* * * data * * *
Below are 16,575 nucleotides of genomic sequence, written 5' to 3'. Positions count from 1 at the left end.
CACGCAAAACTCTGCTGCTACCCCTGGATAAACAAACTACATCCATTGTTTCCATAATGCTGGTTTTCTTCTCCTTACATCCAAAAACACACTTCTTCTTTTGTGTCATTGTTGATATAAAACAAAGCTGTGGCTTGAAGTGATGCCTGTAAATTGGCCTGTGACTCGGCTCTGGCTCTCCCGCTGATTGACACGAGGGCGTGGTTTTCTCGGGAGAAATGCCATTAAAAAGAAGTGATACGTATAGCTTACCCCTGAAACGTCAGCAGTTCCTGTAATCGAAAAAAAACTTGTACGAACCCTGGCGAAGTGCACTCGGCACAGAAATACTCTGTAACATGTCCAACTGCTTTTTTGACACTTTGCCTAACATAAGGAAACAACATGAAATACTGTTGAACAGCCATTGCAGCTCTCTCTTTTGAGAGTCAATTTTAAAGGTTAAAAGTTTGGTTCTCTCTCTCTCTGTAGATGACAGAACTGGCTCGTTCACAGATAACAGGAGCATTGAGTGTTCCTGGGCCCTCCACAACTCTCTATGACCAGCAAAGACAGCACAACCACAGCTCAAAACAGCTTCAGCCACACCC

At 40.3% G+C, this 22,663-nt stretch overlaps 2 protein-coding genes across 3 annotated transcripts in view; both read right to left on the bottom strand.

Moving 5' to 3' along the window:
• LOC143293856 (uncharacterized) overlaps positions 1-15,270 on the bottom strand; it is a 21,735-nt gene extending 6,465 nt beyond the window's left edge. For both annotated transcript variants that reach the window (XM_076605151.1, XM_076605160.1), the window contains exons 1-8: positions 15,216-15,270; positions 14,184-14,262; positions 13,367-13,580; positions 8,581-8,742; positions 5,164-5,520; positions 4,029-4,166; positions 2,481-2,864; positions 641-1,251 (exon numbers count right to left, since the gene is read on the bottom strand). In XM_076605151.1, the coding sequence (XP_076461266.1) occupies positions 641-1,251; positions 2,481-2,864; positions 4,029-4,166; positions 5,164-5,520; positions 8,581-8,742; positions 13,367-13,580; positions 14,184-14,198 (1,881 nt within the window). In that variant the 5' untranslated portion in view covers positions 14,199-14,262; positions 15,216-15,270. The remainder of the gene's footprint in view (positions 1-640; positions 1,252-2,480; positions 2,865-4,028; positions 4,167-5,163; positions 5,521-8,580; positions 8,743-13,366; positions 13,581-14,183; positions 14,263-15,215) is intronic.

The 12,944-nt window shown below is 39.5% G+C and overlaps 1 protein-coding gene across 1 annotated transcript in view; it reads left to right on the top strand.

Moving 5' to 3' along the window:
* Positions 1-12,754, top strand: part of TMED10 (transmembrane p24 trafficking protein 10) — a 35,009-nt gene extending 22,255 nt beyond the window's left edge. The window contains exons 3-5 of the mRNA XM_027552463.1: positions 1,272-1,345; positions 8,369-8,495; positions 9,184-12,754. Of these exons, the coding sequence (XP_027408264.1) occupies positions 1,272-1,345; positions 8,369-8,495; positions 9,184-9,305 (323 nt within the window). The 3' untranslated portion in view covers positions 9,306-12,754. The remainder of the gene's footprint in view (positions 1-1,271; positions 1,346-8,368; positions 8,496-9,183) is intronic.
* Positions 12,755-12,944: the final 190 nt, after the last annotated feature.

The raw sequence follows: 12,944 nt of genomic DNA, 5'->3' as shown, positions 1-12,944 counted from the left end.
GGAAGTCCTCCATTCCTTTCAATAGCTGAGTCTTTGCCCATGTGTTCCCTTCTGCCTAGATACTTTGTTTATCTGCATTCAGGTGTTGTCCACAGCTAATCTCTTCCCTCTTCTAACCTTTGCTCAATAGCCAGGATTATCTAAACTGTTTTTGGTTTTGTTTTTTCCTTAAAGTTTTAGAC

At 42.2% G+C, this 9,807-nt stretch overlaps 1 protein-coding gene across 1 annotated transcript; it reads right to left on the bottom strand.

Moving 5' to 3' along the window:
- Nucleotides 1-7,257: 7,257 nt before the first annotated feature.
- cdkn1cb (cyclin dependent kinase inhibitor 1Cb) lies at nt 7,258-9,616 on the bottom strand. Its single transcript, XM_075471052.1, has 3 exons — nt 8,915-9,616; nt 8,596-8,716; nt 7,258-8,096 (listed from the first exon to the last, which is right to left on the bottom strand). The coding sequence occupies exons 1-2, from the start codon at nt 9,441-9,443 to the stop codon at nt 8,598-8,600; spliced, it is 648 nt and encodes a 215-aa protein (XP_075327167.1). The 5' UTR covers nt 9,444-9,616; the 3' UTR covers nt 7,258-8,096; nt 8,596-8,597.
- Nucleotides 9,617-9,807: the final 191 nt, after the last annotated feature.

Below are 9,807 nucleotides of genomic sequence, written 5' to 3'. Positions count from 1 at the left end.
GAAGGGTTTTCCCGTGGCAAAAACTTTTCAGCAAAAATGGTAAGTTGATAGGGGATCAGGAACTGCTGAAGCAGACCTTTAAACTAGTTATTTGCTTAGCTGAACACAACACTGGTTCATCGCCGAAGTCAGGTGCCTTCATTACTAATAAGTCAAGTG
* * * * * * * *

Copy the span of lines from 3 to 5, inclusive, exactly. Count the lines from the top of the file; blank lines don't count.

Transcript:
At 40.3% G+C, this 22,663-nt stretch overlaps 2 protein-coding genes across 3 annotated transcripts in view; both read right to left on the bottom strand.

Moving 5' to 3' along the window:
• LOC143293856 (uncharacterized) overlaps positions 1-15,270 on the bottom strand; it is a 21,735-nt gene extending 6,465 nt beyond the window's left edge. For both annotated transcript variants that reach the window (XM_076605151.1, XM_076605160.1), the window contains exons 1-8: positions 15,216-15,270; positions 14,184-14,262; positions 13,367-13,580; positions 8,581-8,742; positions 5,164-5,520; positions 4,029-4,166; positions 2,481-2,864; positions 641-1,251 (exon numbers count right to left, since the gene is read on the bottom strand). In XM_076605151.1, the coding sequence (XP_076461266.1) occupies positions 641-1,251; positions 2,481-2,864; positions 4,029-4,166; positions 5,164-5,520; positions 8,581-8,742; positions 13,367-13,580; positions 14,184-14,198 (1,881 nt within the window). In that variant the 5' untranslated portion in view covers positions 14,199-14,262; positions 15,216-15,270. The remainder of the gene's footprint in view (positions 1-640; positions 1,252-2,480; positions 2,865-4,028; positions 4,167-5,163; positions 5,521-8,580; positions 8,743-13,366; positions 13,581-14,183; positions 14,263-15,215) is intronic.